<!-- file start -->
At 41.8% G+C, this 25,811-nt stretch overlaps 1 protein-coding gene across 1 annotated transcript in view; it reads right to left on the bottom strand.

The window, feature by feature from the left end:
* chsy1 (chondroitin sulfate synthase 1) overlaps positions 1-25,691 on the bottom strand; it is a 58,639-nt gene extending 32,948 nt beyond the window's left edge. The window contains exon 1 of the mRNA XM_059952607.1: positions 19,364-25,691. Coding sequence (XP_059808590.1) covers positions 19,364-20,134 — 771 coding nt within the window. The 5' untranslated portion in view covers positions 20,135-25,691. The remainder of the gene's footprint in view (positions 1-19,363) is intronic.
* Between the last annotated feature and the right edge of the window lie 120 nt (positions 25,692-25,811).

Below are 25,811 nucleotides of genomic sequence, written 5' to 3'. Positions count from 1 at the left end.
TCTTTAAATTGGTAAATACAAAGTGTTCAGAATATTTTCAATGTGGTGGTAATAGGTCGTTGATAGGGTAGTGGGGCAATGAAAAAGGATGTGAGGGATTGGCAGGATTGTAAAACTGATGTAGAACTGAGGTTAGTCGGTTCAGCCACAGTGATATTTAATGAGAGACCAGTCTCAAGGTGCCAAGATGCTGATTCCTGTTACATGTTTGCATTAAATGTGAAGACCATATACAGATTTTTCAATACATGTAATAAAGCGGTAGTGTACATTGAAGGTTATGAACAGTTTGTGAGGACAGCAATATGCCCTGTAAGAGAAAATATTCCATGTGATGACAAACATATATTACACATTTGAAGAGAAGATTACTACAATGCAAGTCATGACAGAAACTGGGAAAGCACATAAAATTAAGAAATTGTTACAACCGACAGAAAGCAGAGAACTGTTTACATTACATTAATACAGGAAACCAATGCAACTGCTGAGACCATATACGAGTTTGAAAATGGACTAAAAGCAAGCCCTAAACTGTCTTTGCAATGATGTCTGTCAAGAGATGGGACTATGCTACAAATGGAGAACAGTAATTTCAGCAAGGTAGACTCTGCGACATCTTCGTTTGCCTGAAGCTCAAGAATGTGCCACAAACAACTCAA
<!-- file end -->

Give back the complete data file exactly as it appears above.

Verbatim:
At 41.8% G+C, this 25,811-nt stretch overlaps 1 protein-coding gene across 1 annotated transcript in view; it reads right to left on the bottom strand.

The window, feature by feature from the left end:
* chsy1 (chondroitin sulfate synthase 1) overlaps positions 1-25,691 on the bottom strand; it is a 58,639-nt gene extending 32,948 nt beyond the window's left edge. The window contains exon 1 of the mRNA XM_059952607.1: positions 19,364-25,691. Coding sequence (XP_059808590.1) covers positions 19,364-20,134 — 771 coding nt within the window. The 5' untranslated portion in view covers positions 20,135-25,691. The remainder of the gene's footprint in view (positions 1-19,363) is intronic.
* Between the last annotated feature and the right edge of the window lie 120 nt (positions 25,692-25,811).

Below are 25,811 nucleotides of genomic sequence, written 5' to 3'. Positions count from 1 at the left end.
TCTTTAAATTGGTAAATACAAAGTGTTCAGAATATTTTCAATGTGGTGGTAATAGGTCGTTGATAGGGTAGTGGGGCAATGAAAAAGGATGTGAGGGATTGGCAGGATTGTAAAACTGATGTAGAACTGAGGTTAGTCGGTTCAGCCACAGTGATATTTAATGAGAGACCAGTCTCAAGGTGCCAAGATGCTGATTCCTGTTACATGTTTGCATTAAATGTGAAGACCATATACAGATTTTTCAATACATGTAATAAAGCGGTAGTGTACATTGAAGGTTATGAACAGTTTGTGAGGACAGCAATATGCCCTGTAAGAGAAAATATTCCATGTGATGACAAACATATATTACACATTTGAAGAGAAGATTACTACAATGCAAGTCATGACAGAAACTGGGAAAGCACATAAAATTAAGAAATTGTTACAACCGACAGAAAGCAGAGAACTGTTTACATTACATTAATACAGGAAACCAATGCAACTGCTGAGACCATATACGAGTTTGAAAATGGACTAAAAGCAAGCCCTAAACTGTCTTTGCAATGATGTCTGTCAAGAGATGGGACTATGCTACAAATGGAGAACAGTAATTTCAGCAAGGTAGACTCTGCGACATCTTCGTTTGCCTGAAGCTCAAGAATGTGCCACAAACAACTCAA